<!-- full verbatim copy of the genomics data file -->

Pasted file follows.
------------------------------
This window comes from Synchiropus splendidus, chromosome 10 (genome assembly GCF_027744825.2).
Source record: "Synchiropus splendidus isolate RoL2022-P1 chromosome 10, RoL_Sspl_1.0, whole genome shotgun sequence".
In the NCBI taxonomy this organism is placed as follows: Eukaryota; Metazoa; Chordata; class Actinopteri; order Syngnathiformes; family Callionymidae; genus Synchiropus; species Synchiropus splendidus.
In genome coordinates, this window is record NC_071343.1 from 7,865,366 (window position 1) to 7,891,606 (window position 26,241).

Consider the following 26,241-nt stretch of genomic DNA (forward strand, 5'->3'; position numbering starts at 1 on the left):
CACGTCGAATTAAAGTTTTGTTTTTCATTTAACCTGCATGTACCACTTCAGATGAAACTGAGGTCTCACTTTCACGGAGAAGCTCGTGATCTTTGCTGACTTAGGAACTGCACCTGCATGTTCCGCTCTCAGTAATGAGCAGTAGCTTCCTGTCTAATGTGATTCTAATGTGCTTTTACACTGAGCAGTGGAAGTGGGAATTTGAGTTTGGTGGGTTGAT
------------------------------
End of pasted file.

This window comes from Synchiropus splendidus, chromosome 10 (genome assembly GCF_027744825.2).
Source record: "Synchiropus splendidus isolate RoL2022-P1 chromosome 10, RoL_Sspl_1.0, whole genome shotgun sequence".
In the NCBI taxonomy this organism is placed as follows: Eukaryota; Metazoa; Chordata; class Actinopteri; order Syngnathiformes; family Callionymidae; genus Synchiropus; species Synchiropus splendidus.
In genome coordinates, this window is record NC_071343.1 from 7,865,366 (window position 1) to 7,891,606 (window position 26,241).

Consider the following 26,241-nt stretch of genomic DNA (forward strand, 5'->3'; position numbering starts at 1 on the left):
CACGTCGAATTAAAGTTTTGTTTTTCATTTAACCTGCATGTACCACTTCAGATGAAACTGAGGTCTCACTTTCACGGAGAAGCTCGTGATCTTTGCTGACTTAGGAACTGCACCTGCATGTTCCGCTCTCAGTAATGAGCAGTAGCTTCCTGTCTAATGTGATTCTAATGTGCTTTTACACTGAGCAGTGGAAGTGGGAATTTGAGTTTGGTGGGTTGAT